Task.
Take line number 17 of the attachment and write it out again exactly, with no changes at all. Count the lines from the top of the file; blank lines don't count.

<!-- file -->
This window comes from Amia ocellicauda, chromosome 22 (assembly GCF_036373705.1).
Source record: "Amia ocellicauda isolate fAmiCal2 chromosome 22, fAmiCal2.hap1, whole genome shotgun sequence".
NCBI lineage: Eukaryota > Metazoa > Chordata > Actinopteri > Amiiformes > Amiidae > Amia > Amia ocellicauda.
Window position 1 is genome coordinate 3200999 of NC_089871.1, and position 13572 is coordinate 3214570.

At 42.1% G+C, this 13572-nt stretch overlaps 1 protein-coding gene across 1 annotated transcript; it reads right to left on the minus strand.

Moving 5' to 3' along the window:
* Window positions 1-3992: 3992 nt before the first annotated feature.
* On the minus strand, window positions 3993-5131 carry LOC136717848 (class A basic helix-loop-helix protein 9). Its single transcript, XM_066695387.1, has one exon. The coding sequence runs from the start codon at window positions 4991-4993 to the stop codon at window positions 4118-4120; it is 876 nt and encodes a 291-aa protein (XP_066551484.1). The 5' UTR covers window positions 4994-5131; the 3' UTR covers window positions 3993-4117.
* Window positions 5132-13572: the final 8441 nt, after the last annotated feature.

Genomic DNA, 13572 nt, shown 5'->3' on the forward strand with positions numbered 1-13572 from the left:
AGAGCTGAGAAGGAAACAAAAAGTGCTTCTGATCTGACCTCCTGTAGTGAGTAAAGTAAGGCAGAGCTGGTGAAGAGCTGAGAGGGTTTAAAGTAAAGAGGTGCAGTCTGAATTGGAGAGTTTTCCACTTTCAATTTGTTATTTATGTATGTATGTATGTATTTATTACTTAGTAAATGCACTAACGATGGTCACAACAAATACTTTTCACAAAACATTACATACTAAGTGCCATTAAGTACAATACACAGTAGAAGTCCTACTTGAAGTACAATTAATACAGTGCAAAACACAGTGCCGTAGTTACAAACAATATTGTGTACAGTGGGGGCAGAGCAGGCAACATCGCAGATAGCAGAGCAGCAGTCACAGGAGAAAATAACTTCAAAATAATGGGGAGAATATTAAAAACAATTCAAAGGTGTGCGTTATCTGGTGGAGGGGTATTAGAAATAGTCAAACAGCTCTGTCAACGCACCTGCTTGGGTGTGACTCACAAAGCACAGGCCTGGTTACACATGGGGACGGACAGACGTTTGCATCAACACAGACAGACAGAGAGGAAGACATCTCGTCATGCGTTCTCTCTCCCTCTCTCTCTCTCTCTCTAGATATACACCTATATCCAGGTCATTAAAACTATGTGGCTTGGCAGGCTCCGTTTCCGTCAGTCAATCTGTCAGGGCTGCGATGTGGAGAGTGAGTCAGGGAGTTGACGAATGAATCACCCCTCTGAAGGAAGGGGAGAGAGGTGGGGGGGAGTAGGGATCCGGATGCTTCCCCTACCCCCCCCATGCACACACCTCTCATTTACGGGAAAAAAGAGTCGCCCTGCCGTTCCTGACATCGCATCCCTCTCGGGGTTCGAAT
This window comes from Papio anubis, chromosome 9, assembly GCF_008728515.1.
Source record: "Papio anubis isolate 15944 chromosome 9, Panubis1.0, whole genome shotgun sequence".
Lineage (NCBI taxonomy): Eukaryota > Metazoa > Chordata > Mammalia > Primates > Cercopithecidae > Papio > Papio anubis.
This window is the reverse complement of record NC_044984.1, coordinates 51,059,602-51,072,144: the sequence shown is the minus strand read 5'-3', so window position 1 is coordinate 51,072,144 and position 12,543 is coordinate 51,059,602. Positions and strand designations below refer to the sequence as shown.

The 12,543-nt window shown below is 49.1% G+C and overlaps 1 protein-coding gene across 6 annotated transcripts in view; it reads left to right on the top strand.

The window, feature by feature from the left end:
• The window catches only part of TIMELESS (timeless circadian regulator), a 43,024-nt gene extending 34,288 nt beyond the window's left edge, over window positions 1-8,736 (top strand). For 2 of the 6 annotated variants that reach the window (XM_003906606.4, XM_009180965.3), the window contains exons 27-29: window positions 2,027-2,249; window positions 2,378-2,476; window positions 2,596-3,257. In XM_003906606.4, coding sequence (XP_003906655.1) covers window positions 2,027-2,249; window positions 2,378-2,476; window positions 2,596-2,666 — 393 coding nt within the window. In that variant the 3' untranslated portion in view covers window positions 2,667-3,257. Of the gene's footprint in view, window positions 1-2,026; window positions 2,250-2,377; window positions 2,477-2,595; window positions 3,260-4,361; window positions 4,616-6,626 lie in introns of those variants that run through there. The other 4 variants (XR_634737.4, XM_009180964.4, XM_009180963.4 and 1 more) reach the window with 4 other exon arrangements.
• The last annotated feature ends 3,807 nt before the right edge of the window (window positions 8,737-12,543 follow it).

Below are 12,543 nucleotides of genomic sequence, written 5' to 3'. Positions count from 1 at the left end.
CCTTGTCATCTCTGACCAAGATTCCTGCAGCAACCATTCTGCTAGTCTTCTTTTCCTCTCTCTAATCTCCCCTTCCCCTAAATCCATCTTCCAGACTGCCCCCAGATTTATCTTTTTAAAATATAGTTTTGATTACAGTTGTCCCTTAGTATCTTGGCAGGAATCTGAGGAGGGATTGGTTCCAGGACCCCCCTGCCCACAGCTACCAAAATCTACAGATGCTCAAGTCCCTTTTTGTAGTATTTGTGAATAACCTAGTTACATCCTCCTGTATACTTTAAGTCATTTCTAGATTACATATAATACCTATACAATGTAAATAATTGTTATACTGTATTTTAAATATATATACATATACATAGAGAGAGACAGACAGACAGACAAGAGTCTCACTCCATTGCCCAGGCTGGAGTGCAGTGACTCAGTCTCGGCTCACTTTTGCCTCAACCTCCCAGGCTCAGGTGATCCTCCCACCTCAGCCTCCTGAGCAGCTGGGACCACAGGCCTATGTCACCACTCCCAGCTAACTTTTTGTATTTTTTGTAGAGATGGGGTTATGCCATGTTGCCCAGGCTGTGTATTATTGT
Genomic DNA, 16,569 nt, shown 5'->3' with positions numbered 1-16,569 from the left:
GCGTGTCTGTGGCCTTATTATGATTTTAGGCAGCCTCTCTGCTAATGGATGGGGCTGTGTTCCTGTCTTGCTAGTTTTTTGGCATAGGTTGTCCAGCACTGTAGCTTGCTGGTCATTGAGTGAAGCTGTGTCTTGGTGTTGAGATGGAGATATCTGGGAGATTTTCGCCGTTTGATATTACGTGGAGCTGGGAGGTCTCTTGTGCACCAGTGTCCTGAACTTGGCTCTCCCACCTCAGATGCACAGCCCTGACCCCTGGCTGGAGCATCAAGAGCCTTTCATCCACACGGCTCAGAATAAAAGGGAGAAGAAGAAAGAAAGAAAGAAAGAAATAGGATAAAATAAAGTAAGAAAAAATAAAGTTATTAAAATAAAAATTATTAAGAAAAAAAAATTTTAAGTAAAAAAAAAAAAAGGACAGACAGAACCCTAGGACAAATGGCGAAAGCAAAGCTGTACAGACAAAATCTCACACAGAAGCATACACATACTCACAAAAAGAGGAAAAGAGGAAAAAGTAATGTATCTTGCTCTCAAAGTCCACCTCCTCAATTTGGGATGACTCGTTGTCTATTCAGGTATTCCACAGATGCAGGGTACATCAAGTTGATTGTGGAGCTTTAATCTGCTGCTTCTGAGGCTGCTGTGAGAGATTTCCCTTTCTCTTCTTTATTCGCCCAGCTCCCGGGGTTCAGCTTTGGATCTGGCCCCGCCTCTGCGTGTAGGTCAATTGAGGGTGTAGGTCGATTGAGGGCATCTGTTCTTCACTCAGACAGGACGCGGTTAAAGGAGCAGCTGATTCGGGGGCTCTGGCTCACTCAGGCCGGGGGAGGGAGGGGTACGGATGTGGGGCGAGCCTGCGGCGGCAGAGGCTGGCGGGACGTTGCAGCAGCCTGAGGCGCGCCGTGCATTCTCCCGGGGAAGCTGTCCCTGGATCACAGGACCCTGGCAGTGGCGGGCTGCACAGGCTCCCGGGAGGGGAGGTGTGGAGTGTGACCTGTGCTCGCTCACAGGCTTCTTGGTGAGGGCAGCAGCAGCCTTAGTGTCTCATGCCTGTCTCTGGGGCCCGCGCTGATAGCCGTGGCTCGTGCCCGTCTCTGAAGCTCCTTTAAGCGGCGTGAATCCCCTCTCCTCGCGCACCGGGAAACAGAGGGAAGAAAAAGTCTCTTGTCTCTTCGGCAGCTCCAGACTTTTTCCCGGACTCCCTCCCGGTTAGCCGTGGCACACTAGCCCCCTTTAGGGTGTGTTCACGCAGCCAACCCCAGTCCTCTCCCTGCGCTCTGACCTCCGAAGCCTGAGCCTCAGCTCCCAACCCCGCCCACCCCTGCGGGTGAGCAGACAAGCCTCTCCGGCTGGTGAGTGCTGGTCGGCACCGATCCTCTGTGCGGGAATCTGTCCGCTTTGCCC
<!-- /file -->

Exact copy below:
The window, feature by feature from the left end: